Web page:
Designated funds are defined as, “A type of restricted fund in which the fund beneficiaries are specified by the grantors.” These are a good choice for a client who knows they want to support a particular nonprofit for multiple years. The client names the fund, and GWCF fulfills the distributions. Made over time, these funds can help the nonprofit’s cash flow planning. Distributions are aligned with your client’s goals as set forth in the original fund document.
For the client aged 70 ½ through 72, a QCD removes funds from an IRA before the client reaches the age-73 threshold for Required Minimum Distributions (RMDs). This can lessen the eventual income tax hit that accompanies RMDs. And for RMD-applicable clients, the QCD counts toward their RMD. In both cases, the QCD transfers do not fall into the client’s taxable income.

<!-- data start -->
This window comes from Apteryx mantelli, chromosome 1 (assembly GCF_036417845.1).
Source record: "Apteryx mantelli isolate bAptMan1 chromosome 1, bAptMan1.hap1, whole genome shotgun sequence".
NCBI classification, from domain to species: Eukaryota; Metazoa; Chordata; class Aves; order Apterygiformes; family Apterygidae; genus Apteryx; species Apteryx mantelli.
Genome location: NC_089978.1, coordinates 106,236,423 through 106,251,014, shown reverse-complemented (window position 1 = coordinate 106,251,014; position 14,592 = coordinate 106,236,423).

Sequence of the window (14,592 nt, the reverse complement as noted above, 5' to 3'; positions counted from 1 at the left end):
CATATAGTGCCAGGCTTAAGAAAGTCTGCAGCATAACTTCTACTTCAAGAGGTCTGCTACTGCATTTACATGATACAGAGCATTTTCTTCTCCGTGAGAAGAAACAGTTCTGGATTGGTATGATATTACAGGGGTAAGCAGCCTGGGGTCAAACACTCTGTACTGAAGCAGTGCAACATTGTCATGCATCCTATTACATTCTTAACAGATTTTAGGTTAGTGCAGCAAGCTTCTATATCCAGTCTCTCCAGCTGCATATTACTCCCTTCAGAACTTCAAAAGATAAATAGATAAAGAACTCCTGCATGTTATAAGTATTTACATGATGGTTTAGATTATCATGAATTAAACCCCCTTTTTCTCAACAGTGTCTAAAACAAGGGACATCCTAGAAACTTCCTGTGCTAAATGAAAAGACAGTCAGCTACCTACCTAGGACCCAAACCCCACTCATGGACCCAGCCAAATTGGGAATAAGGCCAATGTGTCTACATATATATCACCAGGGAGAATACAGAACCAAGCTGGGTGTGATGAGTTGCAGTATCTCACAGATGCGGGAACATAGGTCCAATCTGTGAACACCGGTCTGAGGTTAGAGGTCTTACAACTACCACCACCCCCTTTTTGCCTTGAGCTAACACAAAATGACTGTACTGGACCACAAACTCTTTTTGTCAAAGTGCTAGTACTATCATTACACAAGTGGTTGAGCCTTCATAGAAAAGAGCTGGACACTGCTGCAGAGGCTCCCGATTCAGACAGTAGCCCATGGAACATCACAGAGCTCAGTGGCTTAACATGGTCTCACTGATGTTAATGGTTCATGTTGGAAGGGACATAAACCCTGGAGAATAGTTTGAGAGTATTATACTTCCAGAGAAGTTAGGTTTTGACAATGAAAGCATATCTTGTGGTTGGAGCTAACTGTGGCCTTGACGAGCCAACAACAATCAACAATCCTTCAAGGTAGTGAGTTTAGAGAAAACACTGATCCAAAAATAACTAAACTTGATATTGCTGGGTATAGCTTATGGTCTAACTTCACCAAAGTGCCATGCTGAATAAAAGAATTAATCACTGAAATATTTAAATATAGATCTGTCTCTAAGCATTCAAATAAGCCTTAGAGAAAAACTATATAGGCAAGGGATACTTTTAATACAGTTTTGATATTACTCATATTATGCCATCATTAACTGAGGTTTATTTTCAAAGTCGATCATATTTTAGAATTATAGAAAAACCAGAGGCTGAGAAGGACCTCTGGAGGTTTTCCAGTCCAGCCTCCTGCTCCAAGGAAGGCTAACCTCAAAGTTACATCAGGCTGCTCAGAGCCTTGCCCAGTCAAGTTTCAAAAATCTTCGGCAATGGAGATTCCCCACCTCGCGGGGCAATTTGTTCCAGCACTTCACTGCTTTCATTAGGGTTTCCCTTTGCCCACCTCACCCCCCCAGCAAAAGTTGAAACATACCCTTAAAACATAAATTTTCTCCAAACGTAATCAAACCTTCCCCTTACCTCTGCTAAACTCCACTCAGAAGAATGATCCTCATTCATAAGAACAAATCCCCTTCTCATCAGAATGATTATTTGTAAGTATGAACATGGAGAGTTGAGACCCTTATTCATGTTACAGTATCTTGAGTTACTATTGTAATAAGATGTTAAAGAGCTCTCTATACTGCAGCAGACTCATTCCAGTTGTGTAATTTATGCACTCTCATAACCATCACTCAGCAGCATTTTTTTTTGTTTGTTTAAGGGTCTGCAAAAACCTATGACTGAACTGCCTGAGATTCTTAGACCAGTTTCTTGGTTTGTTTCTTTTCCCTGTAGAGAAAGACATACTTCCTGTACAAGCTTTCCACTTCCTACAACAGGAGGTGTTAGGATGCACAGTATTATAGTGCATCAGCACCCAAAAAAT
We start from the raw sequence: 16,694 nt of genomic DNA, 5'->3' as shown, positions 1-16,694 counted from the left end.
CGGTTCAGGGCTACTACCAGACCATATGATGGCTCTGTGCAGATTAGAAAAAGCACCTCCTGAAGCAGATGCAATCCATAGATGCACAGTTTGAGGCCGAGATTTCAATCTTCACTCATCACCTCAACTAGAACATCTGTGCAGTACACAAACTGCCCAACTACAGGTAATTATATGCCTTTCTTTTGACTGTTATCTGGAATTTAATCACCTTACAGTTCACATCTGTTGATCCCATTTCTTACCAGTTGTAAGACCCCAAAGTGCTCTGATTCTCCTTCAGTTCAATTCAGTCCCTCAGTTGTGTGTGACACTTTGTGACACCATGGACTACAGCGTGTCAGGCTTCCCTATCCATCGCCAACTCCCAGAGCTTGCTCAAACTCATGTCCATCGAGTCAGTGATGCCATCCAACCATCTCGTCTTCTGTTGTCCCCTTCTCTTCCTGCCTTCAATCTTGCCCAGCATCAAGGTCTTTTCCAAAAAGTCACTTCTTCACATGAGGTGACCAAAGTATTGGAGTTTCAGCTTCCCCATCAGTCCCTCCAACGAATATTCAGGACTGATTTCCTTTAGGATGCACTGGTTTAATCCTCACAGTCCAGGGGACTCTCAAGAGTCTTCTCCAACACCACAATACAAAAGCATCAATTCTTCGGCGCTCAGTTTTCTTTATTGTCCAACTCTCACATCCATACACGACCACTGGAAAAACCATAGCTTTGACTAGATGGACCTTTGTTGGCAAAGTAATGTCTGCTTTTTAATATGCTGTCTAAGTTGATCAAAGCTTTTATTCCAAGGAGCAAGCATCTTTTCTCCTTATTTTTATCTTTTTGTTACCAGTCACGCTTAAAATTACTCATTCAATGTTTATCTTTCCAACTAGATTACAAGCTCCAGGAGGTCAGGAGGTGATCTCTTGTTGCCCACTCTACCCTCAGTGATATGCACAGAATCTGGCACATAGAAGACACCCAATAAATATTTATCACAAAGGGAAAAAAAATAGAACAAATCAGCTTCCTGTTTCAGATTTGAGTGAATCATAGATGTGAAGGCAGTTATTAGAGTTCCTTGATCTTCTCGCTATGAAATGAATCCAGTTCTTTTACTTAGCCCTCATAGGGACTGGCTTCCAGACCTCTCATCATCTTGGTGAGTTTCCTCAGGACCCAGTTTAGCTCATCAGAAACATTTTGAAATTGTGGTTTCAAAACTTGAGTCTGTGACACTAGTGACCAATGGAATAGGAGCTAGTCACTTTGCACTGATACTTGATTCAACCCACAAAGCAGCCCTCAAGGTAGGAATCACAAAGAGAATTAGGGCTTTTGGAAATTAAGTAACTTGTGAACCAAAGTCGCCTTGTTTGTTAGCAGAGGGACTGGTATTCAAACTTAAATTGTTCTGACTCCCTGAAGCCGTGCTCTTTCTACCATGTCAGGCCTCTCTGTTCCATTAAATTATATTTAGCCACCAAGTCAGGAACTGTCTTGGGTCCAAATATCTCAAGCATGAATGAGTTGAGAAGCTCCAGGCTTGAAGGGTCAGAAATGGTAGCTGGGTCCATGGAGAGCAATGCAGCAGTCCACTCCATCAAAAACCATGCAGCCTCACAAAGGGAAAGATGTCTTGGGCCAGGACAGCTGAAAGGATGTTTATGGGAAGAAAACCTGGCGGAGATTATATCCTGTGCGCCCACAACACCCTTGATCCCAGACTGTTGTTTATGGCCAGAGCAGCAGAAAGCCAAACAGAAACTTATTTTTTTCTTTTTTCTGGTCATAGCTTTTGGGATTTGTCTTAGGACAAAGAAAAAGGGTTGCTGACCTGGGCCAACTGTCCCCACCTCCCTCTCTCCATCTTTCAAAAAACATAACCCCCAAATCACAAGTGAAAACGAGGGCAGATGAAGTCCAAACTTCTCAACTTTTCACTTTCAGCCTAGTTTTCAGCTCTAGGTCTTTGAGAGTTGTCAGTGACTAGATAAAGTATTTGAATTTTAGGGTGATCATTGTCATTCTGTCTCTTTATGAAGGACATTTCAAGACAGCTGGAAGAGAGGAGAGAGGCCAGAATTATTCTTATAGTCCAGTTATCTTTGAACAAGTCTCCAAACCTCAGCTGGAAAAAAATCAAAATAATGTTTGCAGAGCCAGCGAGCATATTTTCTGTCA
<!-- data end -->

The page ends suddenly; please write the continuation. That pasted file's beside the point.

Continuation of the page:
QCDs are even more popular now that the $100,000 cap will be indexed for inflation under the new laws.
The professional staff at the GiveWell Community Foundation is a resource and sounding board as you serve your philanthropic clients. We understand the charitable side of the equation and are happy to serve as a secondary source as you manage the primary relationship with your clients. This newsletter is provided for informational purposes only. It is not intended as legal, accounting, or financial planning advice.